Kill Devil Hill - "Kill Devil Hill" (CD)
"Kill Devil Hill" track listing:
1. War machine 3:09
2. Hangman 3:40
3. Voodoo doll 3:53
4. Gates of hell 4:53
5. Rise From The Shadows 4:03
6. We`re All gonna die 4:26
7. Strange 3:31
8. Time & time Again 3:50
9. Old Man 3:06
10. Mysterious Ways 2:25
11. Up In Flames 6:04
12. Revenge 4:54
Reviewed by EdgeoftheWorld on May 14, 2012
From Blind Faith to Audioslave, most so-called "supergroups" wind up being less than the sum of their already-famous parts. Kill Devil Hill, featuring ex-Black Sabbath and Dio drummer Vinny Appice, ex-Pantera and Down bassist Rex Brown, as well as guitarist Mark Zavon, who's played with Stephen Pearcy of Ratt and new vocalist Dewey Bragg, is a splendid exception to that rule.
Rather than jettisoning the sounds that made them famous individually, Brown, Appice and crew have created a furious fusion of the southern-fried grooves of Pantera and the sludgy Sabbath stomp of albums like Heaven And Hell's "The Devil You Know," with more than a little Alice In Chains influence on Kill Devil Hill's self-titled debut.
Appice, in particular, seems to be reinvigorated on this album. His drumming on "The Devil You Know," quite frankly fell short of his glory days with Sabbath and Dio. Not so on Kill Devil Hill tracks like "We're All Gonna Die," which blends Sabbath riffs with an Alice In Chains-style vocal, which has Appice playing killer fills that give a big energy boost to the mid-tempo tune. He also seems to be delighting in playing some faster tunes, with a furious intro to "Revenge," which has a nifty little hiccup to it that less capable drummers would likely be incapable of replicating.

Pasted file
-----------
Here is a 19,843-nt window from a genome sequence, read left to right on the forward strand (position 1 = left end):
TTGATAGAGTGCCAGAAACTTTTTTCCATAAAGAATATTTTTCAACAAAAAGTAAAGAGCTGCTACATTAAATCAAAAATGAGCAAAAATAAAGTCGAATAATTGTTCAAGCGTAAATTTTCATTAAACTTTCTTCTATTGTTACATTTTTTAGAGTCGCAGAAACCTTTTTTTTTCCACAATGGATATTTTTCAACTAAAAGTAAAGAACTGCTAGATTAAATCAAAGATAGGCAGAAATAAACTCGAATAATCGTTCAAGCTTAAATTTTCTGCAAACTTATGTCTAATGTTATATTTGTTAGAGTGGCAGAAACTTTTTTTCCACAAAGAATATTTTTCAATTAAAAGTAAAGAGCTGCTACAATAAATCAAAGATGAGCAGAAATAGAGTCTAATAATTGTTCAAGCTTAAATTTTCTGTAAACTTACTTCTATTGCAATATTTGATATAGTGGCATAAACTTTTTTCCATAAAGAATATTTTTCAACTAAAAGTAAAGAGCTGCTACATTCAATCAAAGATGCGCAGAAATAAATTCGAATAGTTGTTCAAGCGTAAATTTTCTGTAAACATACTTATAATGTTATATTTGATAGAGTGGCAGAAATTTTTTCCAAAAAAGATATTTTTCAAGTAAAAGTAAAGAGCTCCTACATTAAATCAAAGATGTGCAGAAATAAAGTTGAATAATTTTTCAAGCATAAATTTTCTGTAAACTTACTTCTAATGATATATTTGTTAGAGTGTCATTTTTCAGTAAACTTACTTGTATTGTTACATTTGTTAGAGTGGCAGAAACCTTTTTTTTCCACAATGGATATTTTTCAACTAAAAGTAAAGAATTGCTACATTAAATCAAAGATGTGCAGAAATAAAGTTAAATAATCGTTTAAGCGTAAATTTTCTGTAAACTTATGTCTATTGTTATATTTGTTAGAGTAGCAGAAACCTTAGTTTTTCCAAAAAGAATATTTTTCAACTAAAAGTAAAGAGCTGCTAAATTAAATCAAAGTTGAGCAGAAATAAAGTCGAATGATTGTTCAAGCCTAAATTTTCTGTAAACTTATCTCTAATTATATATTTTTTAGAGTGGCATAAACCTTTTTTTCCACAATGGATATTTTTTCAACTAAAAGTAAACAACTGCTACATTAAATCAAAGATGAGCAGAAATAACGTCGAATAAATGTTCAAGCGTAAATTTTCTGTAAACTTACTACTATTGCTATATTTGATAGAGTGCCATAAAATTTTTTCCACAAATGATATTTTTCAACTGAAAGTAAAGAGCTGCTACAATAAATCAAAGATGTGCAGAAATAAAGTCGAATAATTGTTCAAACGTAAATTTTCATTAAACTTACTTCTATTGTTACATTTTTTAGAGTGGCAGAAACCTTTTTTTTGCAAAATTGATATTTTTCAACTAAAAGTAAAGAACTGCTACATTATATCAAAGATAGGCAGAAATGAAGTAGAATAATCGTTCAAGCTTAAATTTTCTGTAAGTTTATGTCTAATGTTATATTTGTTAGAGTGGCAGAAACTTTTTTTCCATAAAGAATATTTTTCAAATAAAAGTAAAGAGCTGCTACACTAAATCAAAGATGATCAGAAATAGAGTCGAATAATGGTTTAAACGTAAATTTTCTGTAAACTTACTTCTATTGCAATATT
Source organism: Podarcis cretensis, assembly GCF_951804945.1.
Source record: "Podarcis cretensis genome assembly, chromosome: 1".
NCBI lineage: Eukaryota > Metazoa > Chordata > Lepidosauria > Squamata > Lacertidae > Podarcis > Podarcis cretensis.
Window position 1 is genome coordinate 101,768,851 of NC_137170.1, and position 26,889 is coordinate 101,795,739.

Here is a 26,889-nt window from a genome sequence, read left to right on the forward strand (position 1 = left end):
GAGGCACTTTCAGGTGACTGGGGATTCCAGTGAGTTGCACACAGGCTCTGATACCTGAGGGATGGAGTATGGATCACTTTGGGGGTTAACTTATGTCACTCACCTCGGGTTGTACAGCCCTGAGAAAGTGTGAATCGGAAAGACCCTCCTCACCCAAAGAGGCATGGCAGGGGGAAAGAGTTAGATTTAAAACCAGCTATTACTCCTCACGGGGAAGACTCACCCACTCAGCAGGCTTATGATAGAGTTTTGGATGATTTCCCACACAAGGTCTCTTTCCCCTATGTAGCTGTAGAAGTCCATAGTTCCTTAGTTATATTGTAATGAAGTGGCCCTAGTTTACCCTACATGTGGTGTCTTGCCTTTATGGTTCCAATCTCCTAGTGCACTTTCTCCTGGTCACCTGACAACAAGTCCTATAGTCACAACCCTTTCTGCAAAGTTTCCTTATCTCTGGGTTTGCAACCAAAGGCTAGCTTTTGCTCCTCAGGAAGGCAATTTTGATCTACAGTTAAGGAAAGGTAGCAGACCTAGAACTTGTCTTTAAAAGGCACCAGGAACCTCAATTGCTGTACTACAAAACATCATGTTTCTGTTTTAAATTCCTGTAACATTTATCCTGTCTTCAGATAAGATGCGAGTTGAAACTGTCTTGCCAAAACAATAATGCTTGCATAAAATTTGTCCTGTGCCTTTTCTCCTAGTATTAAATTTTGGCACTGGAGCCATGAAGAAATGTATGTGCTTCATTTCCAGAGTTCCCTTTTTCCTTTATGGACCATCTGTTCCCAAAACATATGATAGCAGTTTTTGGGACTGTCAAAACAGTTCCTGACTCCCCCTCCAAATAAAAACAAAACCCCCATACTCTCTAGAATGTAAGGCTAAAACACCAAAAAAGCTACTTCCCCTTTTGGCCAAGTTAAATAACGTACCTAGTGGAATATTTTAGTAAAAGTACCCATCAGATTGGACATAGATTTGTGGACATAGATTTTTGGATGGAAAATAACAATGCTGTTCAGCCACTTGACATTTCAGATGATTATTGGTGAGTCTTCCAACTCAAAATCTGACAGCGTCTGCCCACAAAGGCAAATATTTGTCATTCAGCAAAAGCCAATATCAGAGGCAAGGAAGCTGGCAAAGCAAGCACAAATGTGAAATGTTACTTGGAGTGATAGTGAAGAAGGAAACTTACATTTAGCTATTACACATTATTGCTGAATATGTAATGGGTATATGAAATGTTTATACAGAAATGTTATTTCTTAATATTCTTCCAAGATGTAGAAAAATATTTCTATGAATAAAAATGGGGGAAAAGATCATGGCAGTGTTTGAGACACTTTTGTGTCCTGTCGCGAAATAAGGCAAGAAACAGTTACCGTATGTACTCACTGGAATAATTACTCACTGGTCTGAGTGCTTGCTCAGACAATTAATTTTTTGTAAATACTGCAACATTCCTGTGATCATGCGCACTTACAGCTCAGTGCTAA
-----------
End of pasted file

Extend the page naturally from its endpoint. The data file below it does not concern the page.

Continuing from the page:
Brown's bass parts add a little bit of southern-fried groove to the Geezer Butler template on "Rise From The Shadows." He's an excellent bridge between Appice's rock-solid rhythms and Zavon's lead guitar, especially when Zavon shreds the fretboard on "War Machine" and "Up In Flames."
Zavon's guitar work is fantastic throughout, save for an exceptionally basic riff on on the somewhat uninspired "Old Man," which is the album's sole misfire. Whether it's the stuttering opening to "Revenge" or the groovy bounce of "Strange," Zavon's every bit as dedicated to creating memorable riffs as he is to blowing your mind in the solos — which he also accomplishes in ways that had me thinking of guys like Zakk Wylde and the late, great Dimebag Darrell.
Dewey Bragg may just be this year's breakout star in metal, delivering a vocal performance that recalls the likes of Layne Staley and Phil Anselmo's more melodic moments. "Hangman," in particular, with its southern slide guitar work, has moments in the chorus that are so achingly reminiscent of Staley's work on "Dirt" that it'll cause goosebumps for any Alice In Chains fan. He's also a natural with the quieter stuff, with a soulful turn in the Led Zeppelin-inspired acoustic track, "Mysterious Ways."
A supergroup in the truest sense of the word, Kill Devil Hill has created a masterpiece on its self-titled debut disc. With veterans like Vinny Appice and Rex Brown playing better than they have in years, and Dewey Bragg showing a talent that will likely propel him to the legendary status of his bandmates, this is a serious contender for the best metal disc of 2012.
Highs: Superb performances throughout, with "Revenge," "Mysterious Ways" and "We're All Gonna Die" especially standing out.
Lows: Though not a terrible song, "Old Man" is quite generic compared with the rest of the album.
Bottom line: Kill Devil Hill is a truly super supergroup, bringing the best of its history to bear on this debut disc.
Get more info including news, reviews, interviews, links, etc. on our Kill Devil Hill band page.